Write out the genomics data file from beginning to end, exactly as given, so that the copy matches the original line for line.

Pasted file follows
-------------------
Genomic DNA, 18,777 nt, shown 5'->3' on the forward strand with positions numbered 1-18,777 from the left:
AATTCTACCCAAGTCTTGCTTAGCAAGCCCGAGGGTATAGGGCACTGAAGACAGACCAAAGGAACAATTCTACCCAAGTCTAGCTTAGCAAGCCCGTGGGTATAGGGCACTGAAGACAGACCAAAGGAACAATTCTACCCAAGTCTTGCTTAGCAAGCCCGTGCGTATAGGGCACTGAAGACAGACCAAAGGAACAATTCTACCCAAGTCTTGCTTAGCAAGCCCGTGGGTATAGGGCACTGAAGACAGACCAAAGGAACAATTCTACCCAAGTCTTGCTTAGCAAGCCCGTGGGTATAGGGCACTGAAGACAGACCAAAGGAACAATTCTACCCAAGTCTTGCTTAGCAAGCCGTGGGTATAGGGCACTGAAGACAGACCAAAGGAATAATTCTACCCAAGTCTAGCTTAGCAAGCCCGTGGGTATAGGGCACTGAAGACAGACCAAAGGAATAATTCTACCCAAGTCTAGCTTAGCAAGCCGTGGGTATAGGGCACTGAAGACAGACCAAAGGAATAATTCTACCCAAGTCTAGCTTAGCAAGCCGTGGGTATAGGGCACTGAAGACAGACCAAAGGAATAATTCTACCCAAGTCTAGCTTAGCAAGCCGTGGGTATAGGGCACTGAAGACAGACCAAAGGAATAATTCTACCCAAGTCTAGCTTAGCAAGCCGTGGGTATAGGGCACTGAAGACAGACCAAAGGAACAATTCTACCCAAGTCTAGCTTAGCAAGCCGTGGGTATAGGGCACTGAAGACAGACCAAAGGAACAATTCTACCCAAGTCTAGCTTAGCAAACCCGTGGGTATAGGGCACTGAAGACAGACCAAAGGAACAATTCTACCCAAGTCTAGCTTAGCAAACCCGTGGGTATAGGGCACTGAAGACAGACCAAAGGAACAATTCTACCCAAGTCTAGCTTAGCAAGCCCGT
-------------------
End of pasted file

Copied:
Genomic DNA, 18,777 nt, shown 5'->3' on the forward strand with positions numbered 1-18,777 from the left:
AATTCTACCCAAGTCTTGCTTAGCAAGCCCGAGGGTATAGGGCACTGAAGACAGACCAAAGGAACAATTCTACCCAAGTCTAGCTTAGCAAGCCCGTGGGTATAGGGCACTGAAGACAGACCAAAGGAACAATTCTACCCAAGTCTTGCTTAGCAAGCCCGTGCGTATAGGGCACTGAAGACAGACCAAAGGAACAATTCTACCCAAGTCTTGCTTAGCAAGCCCGTGGGTATAGGGCACTGAAGACAGACCAAAGGAACAATTCTACCCAAGTCTTGCTTAGCAAGCCCGTGGGTATAGGGCACTGAAGACAGACCAAAGGAACAATTCTACCCAAGTCTTGCTTAGCAAGCCGTGGGTATAGGGCACTGAAGACAGACCAAAGGAATAATTCTACCCAAGTCTAGCTTAGCAAGCCCGTGGGTATAGGGCACTGAAGACAGACCAAAGGAATAATTCTACCCAAGTCTAGCTTAGCAAGCCGTGGGTATAGGGCACTGAAGACAGACCAAAGGAATAATTCTACCCAAGTCTAGCTTAGCAAGCCGTGGGTATAGGGCACTGAAGACAGACCAAAGGAATAATTCTACCCAAGTCTAGCTTAGCAAGCCGTGGGTATAGGGCACTGAAGACAGACCAAAGGAATAATTCTACCCAAGTCTAGCTTAGCAAGCCGTGGGTATAGGGCACTGAAGACAGACCAAAGGAACAATTCTACCCAAGTCTAGCTTAGCAAGCCGTGGGTATAGGGCACTGAAGACAGACCAAAGGAACAATTCTACCCAAGTCTAGCTTAGCAAACCCGTGGGTATAGGGCACTGAAGACAGACCAAAGGAACAATTCTACCCAAGTCTAGCTTAGCAAACCCGTGGGTATAGGGCACTGAAGACAGACCAAAGGAACAATTCTACCCAAGTCTAGCTTAGCAAGCCCGT